Energy Cooperative and the Clean Power Company Recommendations
The ethical dilemmas in this case have to do with conflict of interests. All members of the board of directors have signed agreements that, while serving on the board, they will act without prejudice, without any allegiance to a specific cooperation. “Such codes of conduct, and the consequences of breaking them, then need to be communicated frequently to the staff members” (Gardyn, 2003). The company needs to make it clear what the consequences will be for not following the signed agreement.
The first issue is the misrepresentation. If each director says that he is calling as a director of the cooperative, he is misrepresenting his position to all the clients that he calls. The cooperative has no business making business deals with the personal clients of the board members. If they do this, it may make the personal clients feel that the cooperative supports their interest and really the cooperative has no desire to.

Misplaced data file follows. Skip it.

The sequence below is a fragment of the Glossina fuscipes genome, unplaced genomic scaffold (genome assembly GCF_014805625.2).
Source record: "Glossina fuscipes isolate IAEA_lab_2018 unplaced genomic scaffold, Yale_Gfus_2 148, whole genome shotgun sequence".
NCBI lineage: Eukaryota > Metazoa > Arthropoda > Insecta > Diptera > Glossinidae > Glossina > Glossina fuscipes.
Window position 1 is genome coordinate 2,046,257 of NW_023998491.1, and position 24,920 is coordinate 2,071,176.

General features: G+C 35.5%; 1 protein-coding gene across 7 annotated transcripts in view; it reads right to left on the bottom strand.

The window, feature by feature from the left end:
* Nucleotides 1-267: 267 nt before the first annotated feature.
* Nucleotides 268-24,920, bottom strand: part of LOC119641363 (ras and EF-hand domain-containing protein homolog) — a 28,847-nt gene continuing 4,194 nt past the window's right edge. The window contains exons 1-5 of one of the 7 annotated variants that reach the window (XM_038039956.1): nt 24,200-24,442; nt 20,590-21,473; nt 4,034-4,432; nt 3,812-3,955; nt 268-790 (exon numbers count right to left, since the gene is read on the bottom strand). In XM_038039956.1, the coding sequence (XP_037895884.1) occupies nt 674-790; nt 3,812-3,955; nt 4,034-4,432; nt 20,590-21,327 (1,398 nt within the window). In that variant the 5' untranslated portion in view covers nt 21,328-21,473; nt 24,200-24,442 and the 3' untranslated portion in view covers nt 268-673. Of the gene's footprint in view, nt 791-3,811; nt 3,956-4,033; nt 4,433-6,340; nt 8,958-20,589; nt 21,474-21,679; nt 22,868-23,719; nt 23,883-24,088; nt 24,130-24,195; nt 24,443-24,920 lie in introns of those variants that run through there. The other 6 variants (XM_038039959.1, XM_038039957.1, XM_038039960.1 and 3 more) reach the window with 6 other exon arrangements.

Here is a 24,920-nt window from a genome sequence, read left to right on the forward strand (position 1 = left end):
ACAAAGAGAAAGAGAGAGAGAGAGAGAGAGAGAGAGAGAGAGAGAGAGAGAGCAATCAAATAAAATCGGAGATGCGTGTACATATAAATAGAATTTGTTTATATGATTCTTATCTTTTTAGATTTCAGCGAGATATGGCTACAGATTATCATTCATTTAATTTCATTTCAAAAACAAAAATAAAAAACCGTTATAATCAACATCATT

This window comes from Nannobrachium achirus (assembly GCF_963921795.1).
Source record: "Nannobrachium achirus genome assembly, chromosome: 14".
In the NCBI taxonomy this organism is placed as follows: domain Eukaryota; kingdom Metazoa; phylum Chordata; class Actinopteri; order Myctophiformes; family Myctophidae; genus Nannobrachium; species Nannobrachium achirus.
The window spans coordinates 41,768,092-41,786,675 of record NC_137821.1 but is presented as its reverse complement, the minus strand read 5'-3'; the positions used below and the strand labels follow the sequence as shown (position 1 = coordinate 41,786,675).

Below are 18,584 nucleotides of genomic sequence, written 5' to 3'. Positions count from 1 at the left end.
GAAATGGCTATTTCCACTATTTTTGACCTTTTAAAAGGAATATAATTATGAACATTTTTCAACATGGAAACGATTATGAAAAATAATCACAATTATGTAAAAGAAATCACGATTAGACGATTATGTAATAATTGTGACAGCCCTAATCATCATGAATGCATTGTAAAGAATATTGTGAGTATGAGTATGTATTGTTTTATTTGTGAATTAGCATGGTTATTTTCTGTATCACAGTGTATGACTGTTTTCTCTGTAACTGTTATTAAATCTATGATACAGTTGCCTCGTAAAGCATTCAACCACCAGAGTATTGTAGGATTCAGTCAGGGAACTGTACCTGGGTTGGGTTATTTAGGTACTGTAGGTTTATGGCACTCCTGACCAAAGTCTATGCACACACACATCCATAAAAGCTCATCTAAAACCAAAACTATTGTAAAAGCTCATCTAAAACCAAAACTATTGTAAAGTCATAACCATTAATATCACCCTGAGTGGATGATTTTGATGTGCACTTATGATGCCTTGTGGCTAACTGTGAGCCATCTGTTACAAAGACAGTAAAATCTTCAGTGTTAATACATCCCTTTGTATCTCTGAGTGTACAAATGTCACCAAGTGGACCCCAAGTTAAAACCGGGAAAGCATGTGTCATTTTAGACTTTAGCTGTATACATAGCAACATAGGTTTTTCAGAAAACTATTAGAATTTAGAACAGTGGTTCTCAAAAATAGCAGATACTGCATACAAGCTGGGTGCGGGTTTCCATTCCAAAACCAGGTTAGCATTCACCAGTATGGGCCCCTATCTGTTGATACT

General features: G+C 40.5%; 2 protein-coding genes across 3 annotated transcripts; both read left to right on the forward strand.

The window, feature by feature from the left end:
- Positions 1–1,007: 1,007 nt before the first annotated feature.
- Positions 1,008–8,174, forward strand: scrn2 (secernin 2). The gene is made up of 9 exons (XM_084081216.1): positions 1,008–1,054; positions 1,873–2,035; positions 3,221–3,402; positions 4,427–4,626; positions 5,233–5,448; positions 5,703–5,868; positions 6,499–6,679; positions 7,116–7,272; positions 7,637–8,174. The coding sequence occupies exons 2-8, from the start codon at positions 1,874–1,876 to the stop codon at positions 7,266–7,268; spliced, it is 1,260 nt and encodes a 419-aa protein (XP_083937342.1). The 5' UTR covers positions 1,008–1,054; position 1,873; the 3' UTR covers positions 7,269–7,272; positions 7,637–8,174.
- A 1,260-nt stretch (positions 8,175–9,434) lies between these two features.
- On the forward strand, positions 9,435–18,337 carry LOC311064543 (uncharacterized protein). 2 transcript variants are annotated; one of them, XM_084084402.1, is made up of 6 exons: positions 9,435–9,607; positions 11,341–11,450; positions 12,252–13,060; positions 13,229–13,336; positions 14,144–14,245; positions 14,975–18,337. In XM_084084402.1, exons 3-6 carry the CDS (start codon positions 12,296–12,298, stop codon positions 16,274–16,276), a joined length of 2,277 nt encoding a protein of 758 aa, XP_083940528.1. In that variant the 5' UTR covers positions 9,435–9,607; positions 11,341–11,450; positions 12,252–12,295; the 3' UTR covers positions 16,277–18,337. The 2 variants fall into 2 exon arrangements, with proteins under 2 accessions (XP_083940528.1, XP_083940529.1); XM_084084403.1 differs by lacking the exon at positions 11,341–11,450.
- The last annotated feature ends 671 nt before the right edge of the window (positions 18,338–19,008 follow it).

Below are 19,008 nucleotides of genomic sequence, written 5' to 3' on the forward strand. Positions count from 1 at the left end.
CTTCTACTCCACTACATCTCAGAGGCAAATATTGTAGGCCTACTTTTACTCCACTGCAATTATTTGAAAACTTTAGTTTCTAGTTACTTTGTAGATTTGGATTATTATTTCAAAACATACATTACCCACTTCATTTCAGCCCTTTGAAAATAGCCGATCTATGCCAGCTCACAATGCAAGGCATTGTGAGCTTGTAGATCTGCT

The second issue is the conflict of interest. Each of the board members is acting as a consultant and they shouldn’t be combining the two. The board members are saying to their personal clients that they are on the board of directors when they are really not. This information shouldn’t be told to the personal clients, because the personal clients are not a part of the cooperative. Each separate entity or position the board members hold should be kept separate. If not, it will be hard to draw a line as to what the director is representing and the roles will no longer be clear, with each position.
The cooperative is established to provide information and education. It is not to promote businesses or specific clients. The stakeholders in this organization are the ones that are seeking information. There is a risk that the stakeholders not getting the most accurate information or...